Is this the previously-mentioned 'Mick Anglo's niece'? Well, no, Len Miller's niece is more like it (what with Mick Anglo still being alive, and Len Miller And Sons being the original "Marvelman" publisher). But just how much claim does the niece of a dead bankrupt publisher have to the work, a rewriting of "Captain Marvel" stories, with artists such as Don Lawrence and Roy Parker maybe having more of a claim?

However, it appears Len Miller's niece (still unnamed) now has representation. Borderline are looking to republish the original 1950s "Marvelman" strips, with profits going to charity. And possibly look into publishing new material.

Dez Skinn, publisher of Warrior, where the Alan Moore "Marvelman/Miracleman" run was first published (and to be fair, the version people really want to see reprinted) was on hand to comment. He told me:

"Personally, I find it flattering that 20 years after we did it, somebody actually wants to follow our lead by reprinting this old stuff. But it's pretty creaky outside of the Warrior context. Original editor/packager Mick Anglo was happy with the £50 per page we paid him as a gratuity back then, which is hardly surprising... Don't know how I'd feel if as an octogenarian I heard the profits were said to be going to 'charity' though.

"But professionally, I can't see the point. For the last ten years, we've joked around in the office about while everybody was fighting over 'Miracleman,' we'd bring back 'Marvelman,' but the joke always paled by the next morning. And that was with new stuff. It's been a doom-ladened character throughout its history, and picking up something different would have been a more original move, especially when there are so many fantastic old strips yet to resurface… anybody wanting to drag out those old strips now better have good legal representation and deep pockets, they'll need them!"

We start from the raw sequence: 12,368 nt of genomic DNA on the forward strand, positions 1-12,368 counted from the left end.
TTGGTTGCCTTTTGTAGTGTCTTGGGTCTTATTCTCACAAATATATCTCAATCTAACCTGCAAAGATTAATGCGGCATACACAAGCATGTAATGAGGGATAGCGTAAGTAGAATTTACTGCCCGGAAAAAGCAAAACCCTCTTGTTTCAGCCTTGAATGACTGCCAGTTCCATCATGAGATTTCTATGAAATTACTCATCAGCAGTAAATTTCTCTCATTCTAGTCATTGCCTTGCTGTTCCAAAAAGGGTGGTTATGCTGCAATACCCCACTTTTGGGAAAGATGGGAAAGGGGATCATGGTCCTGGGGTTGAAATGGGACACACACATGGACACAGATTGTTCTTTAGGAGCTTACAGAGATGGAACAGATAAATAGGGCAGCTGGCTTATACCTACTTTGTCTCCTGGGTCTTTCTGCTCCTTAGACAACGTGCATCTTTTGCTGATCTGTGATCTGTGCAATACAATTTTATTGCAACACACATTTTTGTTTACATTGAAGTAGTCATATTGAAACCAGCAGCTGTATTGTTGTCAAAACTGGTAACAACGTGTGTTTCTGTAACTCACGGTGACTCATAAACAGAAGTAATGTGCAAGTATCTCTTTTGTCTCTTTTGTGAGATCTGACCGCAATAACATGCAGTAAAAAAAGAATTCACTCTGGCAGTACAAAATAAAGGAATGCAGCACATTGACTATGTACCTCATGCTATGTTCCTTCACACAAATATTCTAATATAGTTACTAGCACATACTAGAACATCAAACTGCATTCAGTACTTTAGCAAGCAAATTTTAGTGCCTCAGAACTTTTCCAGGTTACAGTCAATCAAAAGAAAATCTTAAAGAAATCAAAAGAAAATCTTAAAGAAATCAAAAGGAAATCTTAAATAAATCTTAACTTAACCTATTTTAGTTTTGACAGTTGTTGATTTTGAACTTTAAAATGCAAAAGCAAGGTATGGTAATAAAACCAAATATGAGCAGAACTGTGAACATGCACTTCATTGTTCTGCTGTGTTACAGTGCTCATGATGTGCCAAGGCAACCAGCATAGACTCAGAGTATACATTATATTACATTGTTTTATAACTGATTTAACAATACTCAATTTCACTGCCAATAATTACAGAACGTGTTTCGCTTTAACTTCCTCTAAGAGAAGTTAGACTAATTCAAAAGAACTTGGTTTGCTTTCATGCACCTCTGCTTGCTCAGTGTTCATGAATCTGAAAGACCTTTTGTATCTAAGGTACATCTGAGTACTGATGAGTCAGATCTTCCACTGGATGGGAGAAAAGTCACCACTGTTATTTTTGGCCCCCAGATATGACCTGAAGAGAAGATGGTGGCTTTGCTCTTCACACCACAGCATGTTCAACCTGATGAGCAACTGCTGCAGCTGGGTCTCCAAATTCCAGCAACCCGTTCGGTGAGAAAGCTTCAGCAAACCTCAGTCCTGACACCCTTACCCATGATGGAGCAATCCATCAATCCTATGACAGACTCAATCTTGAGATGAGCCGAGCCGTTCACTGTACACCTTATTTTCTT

Phil Hall countered, saying "We didn't go looking for it, it dumped itself in our laps" and, without naming specifics, cast doubt upon Skinn's version of past events. He also made it clear that nothing would be pursued if this costs too much money.

Welcome to the latest wrinkle...


[Green Light]Brad Gould, of Todd McFarlne Productions has been posting to the Spawn message board, emphasising that the Gaiman/McFarlane court case emphasised McFarlane's claim to "Miracleman" as Gaiman chose part-ownership of contested characters rather than enforcing the agreement to exchange ownerships.

He followed that up with a note that "There is no reason that we couldn't produce figures based on non-Spawn characters that Todd owns."

Joining the dots is dangerous… but ever so fun!


[Green Light]Fresh from their Winter Brothers lawsuit, Joe R. Lansdale and Timothy Truman are back together again at Avatar. They're working on a new 3 issue series called "Dead Folks." Black humour, lots of interesting ways to kill people and a lot of violence and zombies.



[Green Light]I heard Bob Morales, writer of the upcoming seemingly controversial Captain America series, "The Truth," will not be doing personal appearances for the book because Marvel have said they can't guarantee his security.